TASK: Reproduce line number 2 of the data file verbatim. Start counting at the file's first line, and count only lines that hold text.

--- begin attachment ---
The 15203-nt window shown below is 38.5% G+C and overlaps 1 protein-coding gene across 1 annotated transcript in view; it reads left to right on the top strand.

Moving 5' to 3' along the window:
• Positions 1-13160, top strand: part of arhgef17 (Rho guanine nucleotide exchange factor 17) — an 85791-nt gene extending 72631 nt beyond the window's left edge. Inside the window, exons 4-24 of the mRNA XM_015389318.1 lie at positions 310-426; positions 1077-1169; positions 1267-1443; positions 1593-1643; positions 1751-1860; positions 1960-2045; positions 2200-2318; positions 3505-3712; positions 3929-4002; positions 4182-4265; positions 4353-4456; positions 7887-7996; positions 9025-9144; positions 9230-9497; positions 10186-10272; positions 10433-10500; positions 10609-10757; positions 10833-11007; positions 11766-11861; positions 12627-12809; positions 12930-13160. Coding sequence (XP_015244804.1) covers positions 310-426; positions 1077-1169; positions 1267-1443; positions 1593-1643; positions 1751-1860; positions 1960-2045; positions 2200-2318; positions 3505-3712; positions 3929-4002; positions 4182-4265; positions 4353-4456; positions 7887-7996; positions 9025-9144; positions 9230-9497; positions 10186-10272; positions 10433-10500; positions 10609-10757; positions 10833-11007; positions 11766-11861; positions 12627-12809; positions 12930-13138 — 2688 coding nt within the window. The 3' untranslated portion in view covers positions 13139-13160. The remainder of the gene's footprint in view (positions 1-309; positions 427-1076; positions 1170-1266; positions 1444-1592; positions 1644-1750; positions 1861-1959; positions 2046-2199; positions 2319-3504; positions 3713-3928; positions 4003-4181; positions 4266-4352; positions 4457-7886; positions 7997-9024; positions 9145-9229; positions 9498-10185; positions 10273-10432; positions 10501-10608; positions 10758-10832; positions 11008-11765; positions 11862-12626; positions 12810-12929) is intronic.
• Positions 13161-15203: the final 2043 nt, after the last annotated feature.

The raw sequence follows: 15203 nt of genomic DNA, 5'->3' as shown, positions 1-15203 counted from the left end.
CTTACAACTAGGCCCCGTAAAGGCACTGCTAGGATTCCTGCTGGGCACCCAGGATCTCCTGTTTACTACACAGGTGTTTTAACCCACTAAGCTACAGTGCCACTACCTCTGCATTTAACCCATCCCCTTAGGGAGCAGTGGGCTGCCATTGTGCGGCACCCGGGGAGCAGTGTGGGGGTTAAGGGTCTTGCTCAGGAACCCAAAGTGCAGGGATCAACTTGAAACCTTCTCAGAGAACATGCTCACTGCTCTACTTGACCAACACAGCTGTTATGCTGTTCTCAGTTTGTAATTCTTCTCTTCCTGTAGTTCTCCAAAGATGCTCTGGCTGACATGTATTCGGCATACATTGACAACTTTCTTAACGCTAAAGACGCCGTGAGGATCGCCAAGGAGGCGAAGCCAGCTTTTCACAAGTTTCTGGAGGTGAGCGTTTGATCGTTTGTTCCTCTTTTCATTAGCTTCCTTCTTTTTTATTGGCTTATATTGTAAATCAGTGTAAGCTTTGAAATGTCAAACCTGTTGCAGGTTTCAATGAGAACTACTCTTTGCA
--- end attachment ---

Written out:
Moving 5' to 3' along the window: